The Greyhound Racing Industry
BEHIND THE LIGHTS, THE TOTE AND THE NON-STARTERS
Greyhound racing is now marketed as a fun night for all the family to try and halt its demise, but the image presented is far removed from the reality of this so called sport.
For every greyhound that enters racing another will not make the grade and is likely killed. It is the same fate for many dogs that have competed on the track and not all are humanely put-to-sleep by a vet.
British tracks fuel the breeding of thousands of greyhounds annually (the majority bred in Ireland) of which about 50% will be judged suitable for racing.
Racing dogs are generally kennelled for 23 hours a day, if not longer, with two dogs commonly sharing one small kennel. Standards of kennels are invariably basic to say the least and muzzles are used as a long term solution where fighting may occur.
And the condition of many greyhounds offloaded by their trainer/owner continues to shock even the most experienced rescue personnel.
Their racing career is normally terminated when 3-4 years old after competing in about 50 races. Length of career, however, can vary greatly and is frequently brought to an abrupt and sometimes horrific end through injury.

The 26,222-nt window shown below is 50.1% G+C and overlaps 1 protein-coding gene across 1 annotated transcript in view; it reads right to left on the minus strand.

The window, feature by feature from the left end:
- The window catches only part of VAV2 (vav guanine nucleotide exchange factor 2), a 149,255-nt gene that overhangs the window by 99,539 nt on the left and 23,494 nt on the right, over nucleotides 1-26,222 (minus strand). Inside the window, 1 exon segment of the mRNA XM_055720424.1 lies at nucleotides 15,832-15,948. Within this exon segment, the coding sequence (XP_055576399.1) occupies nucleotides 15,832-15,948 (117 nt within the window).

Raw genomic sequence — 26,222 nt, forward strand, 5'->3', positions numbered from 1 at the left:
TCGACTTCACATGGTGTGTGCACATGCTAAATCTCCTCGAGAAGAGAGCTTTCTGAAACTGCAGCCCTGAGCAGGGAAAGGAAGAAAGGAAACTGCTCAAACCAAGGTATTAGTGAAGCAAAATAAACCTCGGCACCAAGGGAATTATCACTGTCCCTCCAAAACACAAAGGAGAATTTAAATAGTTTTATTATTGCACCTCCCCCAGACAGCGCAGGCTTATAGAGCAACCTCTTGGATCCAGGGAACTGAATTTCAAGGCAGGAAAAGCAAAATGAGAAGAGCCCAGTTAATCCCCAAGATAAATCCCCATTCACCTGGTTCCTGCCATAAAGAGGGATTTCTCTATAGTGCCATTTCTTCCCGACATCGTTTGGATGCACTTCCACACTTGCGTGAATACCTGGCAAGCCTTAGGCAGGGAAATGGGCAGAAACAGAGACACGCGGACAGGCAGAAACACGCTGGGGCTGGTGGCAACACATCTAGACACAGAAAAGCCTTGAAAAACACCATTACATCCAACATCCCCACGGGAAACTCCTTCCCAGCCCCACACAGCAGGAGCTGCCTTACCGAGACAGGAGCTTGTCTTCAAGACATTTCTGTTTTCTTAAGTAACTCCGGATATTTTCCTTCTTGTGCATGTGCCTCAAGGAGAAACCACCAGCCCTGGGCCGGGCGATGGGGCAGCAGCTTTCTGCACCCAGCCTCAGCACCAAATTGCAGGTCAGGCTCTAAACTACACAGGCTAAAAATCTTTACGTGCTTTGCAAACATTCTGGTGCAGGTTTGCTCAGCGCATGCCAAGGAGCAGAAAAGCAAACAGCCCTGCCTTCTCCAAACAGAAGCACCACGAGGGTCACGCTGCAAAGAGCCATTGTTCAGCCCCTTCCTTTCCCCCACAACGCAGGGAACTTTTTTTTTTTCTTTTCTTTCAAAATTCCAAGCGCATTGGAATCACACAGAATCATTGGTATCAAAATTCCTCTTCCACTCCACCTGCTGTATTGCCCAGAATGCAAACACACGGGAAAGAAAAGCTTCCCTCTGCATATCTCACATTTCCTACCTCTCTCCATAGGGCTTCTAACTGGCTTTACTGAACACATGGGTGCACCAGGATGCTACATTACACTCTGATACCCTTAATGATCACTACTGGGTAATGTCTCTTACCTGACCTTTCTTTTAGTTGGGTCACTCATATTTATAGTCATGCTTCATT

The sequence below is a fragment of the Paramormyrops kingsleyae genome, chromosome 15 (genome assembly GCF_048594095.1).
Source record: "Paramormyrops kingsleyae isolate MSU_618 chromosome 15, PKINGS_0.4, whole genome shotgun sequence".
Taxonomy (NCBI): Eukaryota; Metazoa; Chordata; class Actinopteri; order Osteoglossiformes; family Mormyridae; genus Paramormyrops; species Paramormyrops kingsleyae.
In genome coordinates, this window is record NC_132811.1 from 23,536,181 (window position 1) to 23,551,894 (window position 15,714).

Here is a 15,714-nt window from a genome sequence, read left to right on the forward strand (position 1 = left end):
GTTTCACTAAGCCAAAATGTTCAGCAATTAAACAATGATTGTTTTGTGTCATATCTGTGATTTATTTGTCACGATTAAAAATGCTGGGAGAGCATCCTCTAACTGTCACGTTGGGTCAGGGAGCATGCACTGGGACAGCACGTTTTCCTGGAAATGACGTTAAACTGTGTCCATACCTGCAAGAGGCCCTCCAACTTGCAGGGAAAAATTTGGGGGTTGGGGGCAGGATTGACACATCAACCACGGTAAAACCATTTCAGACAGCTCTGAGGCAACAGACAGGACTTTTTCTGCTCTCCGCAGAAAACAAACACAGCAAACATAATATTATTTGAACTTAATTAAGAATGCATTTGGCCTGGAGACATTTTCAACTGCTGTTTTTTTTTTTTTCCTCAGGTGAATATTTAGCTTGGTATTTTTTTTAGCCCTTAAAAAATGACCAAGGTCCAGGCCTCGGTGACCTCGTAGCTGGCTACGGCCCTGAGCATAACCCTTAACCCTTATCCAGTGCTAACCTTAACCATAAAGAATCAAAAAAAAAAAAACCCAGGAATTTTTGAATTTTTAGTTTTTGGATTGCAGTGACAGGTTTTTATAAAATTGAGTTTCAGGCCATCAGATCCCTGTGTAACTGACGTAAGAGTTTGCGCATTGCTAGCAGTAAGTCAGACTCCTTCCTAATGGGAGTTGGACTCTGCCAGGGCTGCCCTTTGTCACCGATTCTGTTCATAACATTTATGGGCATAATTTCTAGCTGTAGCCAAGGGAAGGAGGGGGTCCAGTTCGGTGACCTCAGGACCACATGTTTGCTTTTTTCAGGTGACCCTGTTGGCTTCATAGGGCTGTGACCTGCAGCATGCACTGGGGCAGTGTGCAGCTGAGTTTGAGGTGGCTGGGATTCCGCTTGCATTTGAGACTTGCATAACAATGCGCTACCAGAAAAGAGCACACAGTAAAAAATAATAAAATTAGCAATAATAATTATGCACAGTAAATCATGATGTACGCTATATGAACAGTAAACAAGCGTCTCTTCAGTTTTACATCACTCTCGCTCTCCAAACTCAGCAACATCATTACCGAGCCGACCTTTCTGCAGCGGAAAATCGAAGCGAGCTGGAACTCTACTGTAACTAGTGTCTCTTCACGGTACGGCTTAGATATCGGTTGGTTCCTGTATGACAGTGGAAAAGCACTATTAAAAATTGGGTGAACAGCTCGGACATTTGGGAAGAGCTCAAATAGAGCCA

Injuries sustained annually total 4 figures and result in hundreds of greyhounds being euthanased; the majority solely on economic grounds.
Again for economic reasons, an ever increasing number of greyhounds are being homed independently by their trainer/owner without any concern given for the animal’s future welfare and security.
In March 2018, the GBGB (Greyhound Board of Great Britain), under pressure from greyhound protection campaigners, had to publish injury and death figures of their racing greyhounds.
The above is ONLY from British greyhound tracks.
In all aspects of welfare the industry has failed dismally, and since 1926 (when commercial greyhound racing began in Britain) hundreds of thousands of greyhounds have been killed.
There will always be greyhounds mistreated and abused – that is a fact of life… But to keep bringing it up over and over again does my head in.
– Breeder, trainer and owner Richard Newell